かもしれない is translatable as “maybe”. It expresses less probability than adding the volitional form of the auxiliary verb at the end of the sentence.
While かもしれない can be learnt as a phrase it may help to see how it is formed grammatically, especially since we’ve already covered each of the components. But first of all an example sentence:
|He might get angry if he reads this email.|
|That might be a world record!|
Note that with nouns and adjectives we do not require the auxiliary verb.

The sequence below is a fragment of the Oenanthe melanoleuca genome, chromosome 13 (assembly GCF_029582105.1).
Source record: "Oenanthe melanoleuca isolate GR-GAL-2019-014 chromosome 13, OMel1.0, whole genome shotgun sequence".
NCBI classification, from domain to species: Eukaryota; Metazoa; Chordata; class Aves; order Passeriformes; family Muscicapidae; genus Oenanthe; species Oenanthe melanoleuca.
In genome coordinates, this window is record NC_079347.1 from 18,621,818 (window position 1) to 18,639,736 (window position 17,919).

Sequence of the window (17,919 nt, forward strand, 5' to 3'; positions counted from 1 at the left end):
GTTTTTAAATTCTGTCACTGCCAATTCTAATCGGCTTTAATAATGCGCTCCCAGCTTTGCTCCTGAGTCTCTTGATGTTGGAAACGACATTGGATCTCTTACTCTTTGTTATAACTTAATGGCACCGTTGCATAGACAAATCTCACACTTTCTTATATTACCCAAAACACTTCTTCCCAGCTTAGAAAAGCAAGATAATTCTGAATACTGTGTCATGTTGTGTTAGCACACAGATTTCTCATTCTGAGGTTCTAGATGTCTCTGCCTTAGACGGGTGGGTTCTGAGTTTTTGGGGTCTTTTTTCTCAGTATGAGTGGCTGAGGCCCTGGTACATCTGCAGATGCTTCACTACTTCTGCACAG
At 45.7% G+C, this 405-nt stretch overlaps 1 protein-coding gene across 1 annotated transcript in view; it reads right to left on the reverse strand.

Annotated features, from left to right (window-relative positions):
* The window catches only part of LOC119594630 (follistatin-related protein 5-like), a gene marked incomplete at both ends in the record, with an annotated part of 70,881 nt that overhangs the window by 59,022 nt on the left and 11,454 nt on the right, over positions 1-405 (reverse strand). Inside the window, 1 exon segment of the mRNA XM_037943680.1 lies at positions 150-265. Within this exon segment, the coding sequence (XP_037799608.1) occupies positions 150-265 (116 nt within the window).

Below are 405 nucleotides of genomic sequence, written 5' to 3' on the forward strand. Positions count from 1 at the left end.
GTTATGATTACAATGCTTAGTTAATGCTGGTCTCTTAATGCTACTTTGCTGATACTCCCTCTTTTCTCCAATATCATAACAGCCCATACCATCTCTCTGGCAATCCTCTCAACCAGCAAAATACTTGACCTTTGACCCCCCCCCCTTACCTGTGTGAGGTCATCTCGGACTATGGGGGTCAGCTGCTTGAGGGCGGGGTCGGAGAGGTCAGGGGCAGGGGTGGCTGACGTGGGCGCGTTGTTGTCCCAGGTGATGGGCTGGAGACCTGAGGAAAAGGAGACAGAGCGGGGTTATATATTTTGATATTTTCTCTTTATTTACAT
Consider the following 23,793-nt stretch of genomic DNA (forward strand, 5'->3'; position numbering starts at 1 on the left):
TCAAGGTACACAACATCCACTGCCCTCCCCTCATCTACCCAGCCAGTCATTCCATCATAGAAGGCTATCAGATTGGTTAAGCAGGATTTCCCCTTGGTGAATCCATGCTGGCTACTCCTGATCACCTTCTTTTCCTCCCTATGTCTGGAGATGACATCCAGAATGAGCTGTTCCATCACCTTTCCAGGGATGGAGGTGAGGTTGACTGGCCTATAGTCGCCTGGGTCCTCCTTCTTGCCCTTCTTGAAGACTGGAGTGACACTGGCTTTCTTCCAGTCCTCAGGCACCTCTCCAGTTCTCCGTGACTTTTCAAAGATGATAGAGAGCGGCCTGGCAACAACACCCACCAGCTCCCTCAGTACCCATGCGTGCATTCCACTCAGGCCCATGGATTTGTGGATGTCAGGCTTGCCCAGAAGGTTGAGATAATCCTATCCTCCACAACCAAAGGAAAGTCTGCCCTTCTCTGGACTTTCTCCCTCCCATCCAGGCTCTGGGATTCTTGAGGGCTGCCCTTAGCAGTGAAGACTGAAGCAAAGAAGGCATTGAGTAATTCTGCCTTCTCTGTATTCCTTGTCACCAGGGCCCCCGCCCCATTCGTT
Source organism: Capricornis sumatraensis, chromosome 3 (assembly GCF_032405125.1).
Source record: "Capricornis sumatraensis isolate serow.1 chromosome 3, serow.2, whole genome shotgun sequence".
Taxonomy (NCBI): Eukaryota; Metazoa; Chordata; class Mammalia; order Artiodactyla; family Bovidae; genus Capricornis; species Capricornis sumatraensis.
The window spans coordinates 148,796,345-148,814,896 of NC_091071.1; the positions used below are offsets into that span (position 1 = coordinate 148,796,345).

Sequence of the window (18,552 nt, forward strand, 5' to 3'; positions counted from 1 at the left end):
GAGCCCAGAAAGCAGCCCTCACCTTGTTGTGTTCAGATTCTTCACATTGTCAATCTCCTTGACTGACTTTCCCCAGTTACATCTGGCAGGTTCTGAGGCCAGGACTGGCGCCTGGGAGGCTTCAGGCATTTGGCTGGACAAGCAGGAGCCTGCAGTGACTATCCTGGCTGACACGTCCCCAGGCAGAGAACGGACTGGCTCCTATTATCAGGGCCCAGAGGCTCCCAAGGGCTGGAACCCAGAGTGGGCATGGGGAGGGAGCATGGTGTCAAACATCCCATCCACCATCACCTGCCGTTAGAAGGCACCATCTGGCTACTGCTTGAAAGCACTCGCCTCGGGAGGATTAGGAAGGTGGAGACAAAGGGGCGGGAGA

かもしれない consists of two particles, か and も, and the potential form of the verb to know, しる. Essentially, the grammar involves making a question out of the clause and saying you know don’t. The inclusive particle も adds the nuance of “also” (i.e. you can’t know if it’s also…).
|It might be dangerous.|
Literally: I can’t know if it’s also dangerous.
|If you give it a try you might enjoy it.|
|We might have learnt this vocabulary in the lesson last week.|
In casual conversation the phrase is often abbreviated to かも.
|I think I might know that person over there.|
Because the final verb in かもしれない is just the potential form of the verb しる you can change the verb ending to create the polite form.
|It’s important so you should probably explain clearly.|